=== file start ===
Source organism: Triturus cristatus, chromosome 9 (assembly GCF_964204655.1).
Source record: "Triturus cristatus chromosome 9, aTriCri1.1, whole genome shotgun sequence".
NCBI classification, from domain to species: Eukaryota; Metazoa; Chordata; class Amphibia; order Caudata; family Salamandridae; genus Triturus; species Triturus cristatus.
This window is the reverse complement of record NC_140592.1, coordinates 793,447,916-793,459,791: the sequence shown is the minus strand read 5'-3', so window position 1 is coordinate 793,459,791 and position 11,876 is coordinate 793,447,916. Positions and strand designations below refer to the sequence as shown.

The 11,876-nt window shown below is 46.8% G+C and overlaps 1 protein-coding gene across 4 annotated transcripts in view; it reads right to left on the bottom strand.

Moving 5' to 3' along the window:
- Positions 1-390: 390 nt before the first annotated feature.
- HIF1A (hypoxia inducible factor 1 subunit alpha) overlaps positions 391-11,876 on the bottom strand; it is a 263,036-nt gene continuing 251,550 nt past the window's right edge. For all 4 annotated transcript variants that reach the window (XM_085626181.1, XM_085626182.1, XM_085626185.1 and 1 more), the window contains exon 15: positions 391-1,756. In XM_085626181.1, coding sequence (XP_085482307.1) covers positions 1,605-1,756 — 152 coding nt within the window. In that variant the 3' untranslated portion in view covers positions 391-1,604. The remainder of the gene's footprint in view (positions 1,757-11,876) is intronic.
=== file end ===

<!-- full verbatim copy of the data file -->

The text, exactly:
Source organism: Triturus cristatus, chromosome 9 (assembly GCF_964204655.1).
Source record: "Triturus cristatus chromosome 9, aTriCri1.1, whole genome shotgun sequence".
NCBI classification, from domain to species: Eukaryota; Metazoa; Chordata; class Amphibia; order Caudata; family Salamandridae; genus Triturus; species Triturus cristatus.
This window is the reverse complement of record NC_140592.1, coordinates 793,447,916-793,459,791: the sequence shown is the minus strand read 5'-3', so window position 1 is coordinate 793,459,791 and position 11,876 is coordinate 793,447,916. Positions and strand designations below refer to the sequence as shown.

The 11,876-nt window shown below is 46.8% G+C and overlaps 1 protein-coding gene across 4 annotated transcripts in view; it reads right to left on the bottom strand.

Moving 5' to 3' along the window:
- Positions 1-390: 390 nt before the first annotated feature.
- HIF1A (hypoxia inducible factor 1 subunit alpha) overlaps positions 391-11,876 on the bottom strand; it is a 263,036-nt gene continuing 251,550 nt past the window's right edge. For all 4 annotated transcript variants that reach the window (XM_085626181.1, XM_085626182.1, XM_085626185.1 and 1 more), the window contains exon 15: positions 391-1,756. In XM_085626181.1, coding sequence (XP_085482307.1) covers positions 1,605-1,756 — 152 coding nt within the window. In that variant the 3' untranslated portion in view covers positions 391-1,604. The remainder of the gene's footprint in view (positions 1,757-11,876) is intronic.